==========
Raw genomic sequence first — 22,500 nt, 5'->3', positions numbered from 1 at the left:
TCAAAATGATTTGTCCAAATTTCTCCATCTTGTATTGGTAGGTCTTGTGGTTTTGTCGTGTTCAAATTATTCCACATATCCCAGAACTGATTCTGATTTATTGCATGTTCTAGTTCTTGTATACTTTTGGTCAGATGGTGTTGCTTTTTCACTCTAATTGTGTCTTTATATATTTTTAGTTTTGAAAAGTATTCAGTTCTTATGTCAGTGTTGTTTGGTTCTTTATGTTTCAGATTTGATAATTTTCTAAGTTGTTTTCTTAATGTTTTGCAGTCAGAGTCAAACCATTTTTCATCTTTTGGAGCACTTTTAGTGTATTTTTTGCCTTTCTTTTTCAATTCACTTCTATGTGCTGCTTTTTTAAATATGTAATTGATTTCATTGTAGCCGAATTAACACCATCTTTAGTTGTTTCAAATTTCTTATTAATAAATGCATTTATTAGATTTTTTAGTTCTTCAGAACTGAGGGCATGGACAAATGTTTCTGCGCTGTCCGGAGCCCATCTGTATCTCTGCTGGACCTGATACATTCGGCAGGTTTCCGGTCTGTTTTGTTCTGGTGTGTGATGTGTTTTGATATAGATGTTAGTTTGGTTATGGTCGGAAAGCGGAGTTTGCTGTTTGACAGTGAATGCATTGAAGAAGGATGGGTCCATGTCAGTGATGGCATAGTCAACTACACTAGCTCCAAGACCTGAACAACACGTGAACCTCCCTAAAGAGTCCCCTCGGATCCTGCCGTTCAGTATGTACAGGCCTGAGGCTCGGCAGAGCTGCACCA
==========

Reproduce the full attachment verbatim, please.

Raw genomic sequence first — 22,500 nt, 5'->3', positions numbered from 1 at the left:
TCAAAATGATTTGTCCAAATTTCTCCATCTTGTATTGGTAGGTCTTGTGGTTTTGTCGTGTTCAAATTATTCCACATATCCCAGAACTGATTCTGATTTATTGCATGTTCTAGTTCTTGTATACTTTTGGTCAGATGGTGTTGCTTTTTCACTCTAATTGTGTCTTTATATATTTTTAGTTTTGAAAAGTATTCAGTTCTTATGTCAGTGTTGTTTGGTTCTTTATGTTTCAGATTTGATAATTTTCTAAGTTGTTTTCTTAATGTTTTGCAGTCAGAGTCAAACCATTTTTCATCTTTTGGAGCACTTTTAGTGTATTTTTTGCCTTTCTTTTTCAATTCACTTCTATGTGCTGCTTTTTTAAATATGTAATTGATTTCATTGTAGCCGAATTAACACCATCTTTAGTTGTTTCAAATTTCTTATTAATAAATGCATTTATTAGATTTTTTAGTTCTTCAGAACTGAGGGCATGGACAAATGTTTCTGCGCTGTCCGGAGCCCATCTGTATCTCTGCTGGACCTGATACATTCGGCAGGTTTCCGGTCTGTTTTGTTCTGGTGTGTGATGTGTTTTGATATAGATGTTAGTTTGGTTATGGTCGGAAAGCGGAGTTTGCTGTTTGACAGTGAATGCATTGAAGAAGGATGGGTCCATGTCAGTGATGGCATAGTCAACTACACTAGCTCCAAGACCTGAACAACACGTGAACCTCCCTAAAGAGTCCCCTCGGATCCTGCCGTTCAGTATGTACAGGCCTGAGGCTCGGCAGAGCTGCACCA